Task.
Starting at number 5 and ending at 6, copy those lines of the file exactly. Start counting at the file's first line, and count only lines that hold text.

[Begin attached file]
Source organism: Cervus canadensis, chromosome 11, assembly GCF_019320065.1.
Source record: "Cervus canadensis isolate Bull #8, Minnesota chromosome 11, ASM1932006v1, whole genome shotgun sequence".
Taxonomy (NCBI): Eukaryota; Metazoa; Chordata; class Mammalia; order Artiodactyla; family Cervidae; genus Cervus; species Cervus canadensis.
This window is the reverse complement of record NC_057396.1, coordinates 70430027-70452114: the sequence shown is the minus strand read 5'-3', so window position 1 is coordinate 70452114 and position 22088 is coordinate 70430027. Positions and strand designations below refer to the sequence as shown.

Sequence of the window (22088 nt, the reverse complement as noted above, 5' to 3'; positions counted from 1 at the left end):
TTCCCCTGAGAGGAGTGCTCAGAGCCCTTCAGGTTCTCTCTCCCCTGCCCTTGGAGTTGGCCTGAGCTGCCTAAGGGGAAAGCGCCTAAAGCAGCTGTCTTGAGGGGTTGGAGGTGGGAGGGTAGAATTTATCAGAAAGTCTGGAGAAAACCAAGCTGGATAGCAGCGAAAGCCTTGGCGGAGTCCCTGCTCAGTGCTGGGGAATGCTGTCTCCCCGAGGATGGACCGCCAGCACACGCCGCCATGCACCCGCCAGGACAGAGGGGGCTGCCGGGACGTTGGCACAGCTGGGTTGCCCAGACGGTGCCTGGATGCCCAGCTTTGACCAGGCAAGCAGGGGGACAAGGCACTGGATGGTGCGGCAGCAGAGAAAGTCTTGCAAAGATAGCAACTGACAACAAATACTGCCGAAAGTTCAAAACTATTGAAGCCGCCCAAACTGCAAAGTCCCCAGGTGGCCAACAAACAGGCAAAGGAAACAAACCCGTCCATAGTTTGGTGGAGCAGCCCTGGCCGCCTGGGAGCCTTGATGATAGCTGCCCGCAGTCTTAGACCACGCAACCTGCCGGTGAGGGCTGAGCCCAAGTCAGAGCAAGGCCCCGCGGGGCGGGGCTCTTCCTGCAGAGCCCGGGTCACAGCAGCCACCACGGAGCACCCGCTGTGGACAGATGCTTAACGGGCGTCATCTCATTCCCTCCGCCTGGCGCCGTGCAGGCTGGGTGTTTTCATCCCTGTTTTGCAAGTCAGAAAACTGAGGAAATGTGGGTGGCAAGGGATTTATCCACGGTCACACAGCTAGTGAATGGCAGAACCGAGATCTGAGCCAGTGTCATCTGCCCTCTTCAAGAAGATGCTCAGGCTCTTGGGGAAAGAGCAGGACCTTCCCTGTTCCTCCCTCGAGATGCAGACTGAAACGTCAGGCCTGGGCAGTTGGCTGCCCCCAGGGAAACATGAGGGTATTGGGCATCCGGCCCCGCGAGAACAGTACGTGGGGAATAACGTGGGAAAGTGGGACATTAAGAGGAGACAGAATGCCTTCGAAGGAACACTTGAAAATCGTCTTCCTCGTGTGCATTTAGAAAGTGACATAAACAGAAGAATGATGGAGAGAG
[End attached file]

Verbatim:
Sequence of the window (22088 nt, the reverse complement as noted above, 5' to 3'; positions counted from 1 at the left end):
TTCCCCTGAGAGGAGTGCTCAGAGCCCTTCAGGTTCTCTCTCCCCTGCCCTTGGAGTTGGCCTGAGCTGCCTAAGGGGAAAGCGCCTAAAGCAGCTGTCTTGAGGGGTTGGAGGTGGGAGGGTAGAATTTATCAGAAAGTCTGGAGAAAACCAAGCTGGATAGCAGCGAAAGCCTTGGCGGAGTCCCTGCTCAGTGCTGGGGAATGCTGTCTCCCCGAGGATGGACCGCCAGCACACGCCGCCATGCACCCGCCAGGACAGAGGGGGCTGCCGGGACGTTGGCACAGCTGGGTTGCCCAGACGGTGCCTGGATGCCCAGCTTTGACCAGGCAAGCAGGGGGACAAGGCACTGGATGGTGCGGCAGCAGAGAAAGTCTTGCAAAGATAGCAACTGACAACAAATACTGCCGAAAGTTCAAAACTATTGAAGCCGCCCAAACTGCAAAGTCCCCAGGTGGCCAACAAACAGGCAAAGGAAACAAACCCGTCCATAGTTTGGTGGAGCAGCCCTGGCCGCCTGGGAGCCTTGATGATAGCTGCCCGCAGTCTTAGACCACGCAACCTGCCGGTGAGGGCTGAGCCCAAGTCAGAGCAAGGCCCCGCGGGGCGGGGCTCTTCCTGCAGAGCCCGGGTCACAGCAGCCACCACGGAGCACCCGCTGTGGACAGATGCTTAACGGGCGTCATCTCATTCCCTCCGCCTGGCGCCGTGCAGGCTGGGTGTTTTCATCCCTGTTTTGCAAGTCAGAAAACTGAGGAAATGTGGGTGGCAAGGGATTTATCCACGGTCACACAGCTAGTGAATGGCAGAACCGAGATCTGAGCCAGTGTCATCTGCCCTCTTCAAGAAGATGCTCAGGCTCTTGGGGAAAGAGCAGGACCTTCCCTGTTCCTCCCTCGAGATGCAGACTGAAACGTCAGGCCTGGGCAGTTGGCTGCCCCCAGGGAAACATGAGGGTATTGGGCATCCGGCCCCGCGAGAACAGTACGTGGGGAATAACGTGGGAAAGTGGGACATTAAGAGGAGACAGAATGCCTTCGAAGGAACACTTGAAAATCGTCTTCCTCGTGTGCATTTAGAAAGTGACATAAACAGAAGAATGATGGAGAGAG